Loneliness is associated with a higher risk of developing Parkinson disease (PD) across demographic groups and independent of other risk factors, data from nearly 500,000 UK adults suggest.
Loneliness is associated with illness and death, including higher risk of neurodegenerative diseases, but no study has examined whether the association between loneliness and detrimental outcomes extends to PD.
The current analysis included 491,603 UK Biobank participants (mean age, 56; 54% women) without a diagnosis of PD at baseline.
Loneliness was assessed by a single question at baseline and incident PD was ascertained via health records over 15 years.
Researchers assessed whether the association between loneliness and PD was moderated by age, sex, or genetic risk and whether the association was accounted for by sociodemographic factors; behavioral, mental, physical, or social factors; or genetic risk.
Roughly 19% of the cohort reported being lonely. Compared to those who were not lonely, those who did report being lonely were slightly younger and were more likely to be women. They also had fewer resources, more health risk behaviors (current smoker and physically inactive), and worse physical and mental health.
Over 15+ years of follow-up, 2822 participants developed PD (incidence rate: 47 per 100,000 person-years). Compared with those who did not develop PD, those who did were older, more likely to be male, former smokers, have higher BMI and PD polygenetic risk score, to have diabetes, hypertension, myocardial infarction or stroke, anxiety, or depression.
In the primary analysis, individuals who reported being lonely had a higher risk for PD (hazard ratio [HR] 1.37) — an association that remained after accounting for demographic and socioeconomic status, social isolation, PD polygenetic risk score, smoking, physical activity, BMI, diabetes, hypertension, stroke, myocardial infarction, depression, and having ever seen a psychiatrist (fully adjusted HR, 1.25).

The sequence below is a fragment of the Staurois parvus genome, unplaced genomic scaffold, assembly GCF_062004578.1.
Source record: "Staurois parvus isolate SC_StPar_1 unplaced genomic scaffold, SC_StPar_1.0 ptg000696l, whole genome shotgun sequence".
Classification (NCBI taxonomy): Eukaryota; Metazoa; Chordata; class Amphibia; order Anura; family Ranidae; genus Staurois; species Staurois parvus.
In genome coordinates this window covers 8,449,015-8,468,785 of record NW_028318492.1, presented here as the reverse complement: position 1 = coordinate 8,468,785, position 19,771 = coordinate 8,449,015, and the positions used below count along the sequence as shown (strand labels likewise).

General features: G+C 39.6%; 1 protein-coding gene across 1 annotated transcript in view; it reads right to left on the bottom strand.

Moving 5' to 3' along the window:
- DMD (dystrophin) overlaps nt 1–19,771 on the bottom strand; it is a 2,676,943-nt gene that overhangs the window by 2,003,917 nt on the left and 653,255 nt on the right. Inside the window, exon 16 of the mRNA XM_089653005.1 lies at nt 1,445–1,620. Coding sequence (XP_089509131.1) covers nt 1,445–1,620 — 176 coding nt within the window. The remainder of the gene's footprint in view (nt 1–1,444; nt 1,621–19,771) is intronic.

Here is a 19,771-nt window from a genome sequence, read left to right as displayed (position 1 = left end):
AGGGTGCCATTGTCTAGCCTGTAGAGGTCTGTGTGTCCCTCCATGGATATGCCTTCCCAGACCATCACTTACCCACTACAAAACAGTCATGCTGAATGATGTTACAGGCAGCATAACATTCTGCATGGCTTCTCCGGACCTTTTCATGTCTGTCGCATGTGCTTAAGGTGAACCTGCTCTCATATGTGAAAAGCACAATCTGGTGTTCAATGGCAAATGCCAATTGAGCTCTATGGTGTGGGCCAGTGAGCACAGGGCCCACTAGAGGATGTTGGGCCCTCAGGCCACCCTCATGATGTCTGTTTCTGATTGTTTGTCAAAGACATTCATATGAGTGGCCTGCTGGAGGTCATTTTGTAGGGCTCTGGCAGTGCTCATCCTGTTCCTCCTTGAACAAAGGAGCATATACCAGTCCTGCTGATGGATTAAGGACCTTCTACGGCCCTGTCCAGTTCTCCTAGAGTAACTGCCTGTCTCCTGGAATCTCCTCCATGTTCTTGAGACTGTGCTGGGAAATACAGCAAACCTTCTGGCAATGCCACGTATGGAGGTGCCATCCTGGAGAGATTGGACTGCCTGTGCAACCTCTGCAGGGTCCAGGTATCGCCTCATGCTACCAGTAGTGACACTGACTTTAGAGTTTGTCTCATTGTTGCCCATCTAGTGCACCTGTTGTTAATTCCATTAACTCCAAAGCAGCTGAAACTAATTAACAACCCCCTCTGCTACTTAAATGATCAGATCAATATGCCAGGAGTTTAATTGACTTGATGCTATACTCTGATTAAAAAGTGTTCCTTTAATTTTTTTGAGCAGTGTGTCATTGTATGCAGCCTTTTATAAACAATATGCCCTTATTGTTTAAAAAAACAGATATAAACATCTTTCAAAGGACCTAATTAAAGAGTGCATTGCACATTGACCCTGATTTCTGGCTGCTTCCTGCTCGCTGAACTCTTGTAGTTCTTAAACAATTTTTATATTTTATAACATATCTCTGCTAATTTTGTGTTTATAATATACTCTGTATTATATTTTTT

The association between loneliness and incident PD was not moderated by sex, age, or polygenetic risk score.
Contrary to expectations for a prodromal syndrome, loneliness was not associated with incident PD in the first 5 years after baseline but was associated with PD risk in the subsequent 10 years of follow-up (HR, 1.32).
“Our findings complement other evidence that loneliness is a psychosocial determinant of health associated with increased risk of morbidity and mortality [and] supports recent calls for the protective and healing effects of personally meaningful social connection,” the authors write.
The study, with first author Antonio Terracciano, PhD, of Florida State University College of Medicine, in Tallahassee, was published online October 2 in JAMA Neurology.
This observational study could not determine causality or whether reverse causality could explain the association. Loneliness was assessed by a single yes/no question. PD diagnosis relied on hospital admission and death records and may have missed early PD diagnoses.
Funding for the study was provided by the National Institutes of Health (NIH) and National Institute on Aging (NIA). The authors report no relevant financial relationships.
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Cite this: Loneliness Tied to Increased Risk for Parkinson Disease – Medscape – Oct 03, 2023.
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Publish date : 2023-10-03 19:09:03
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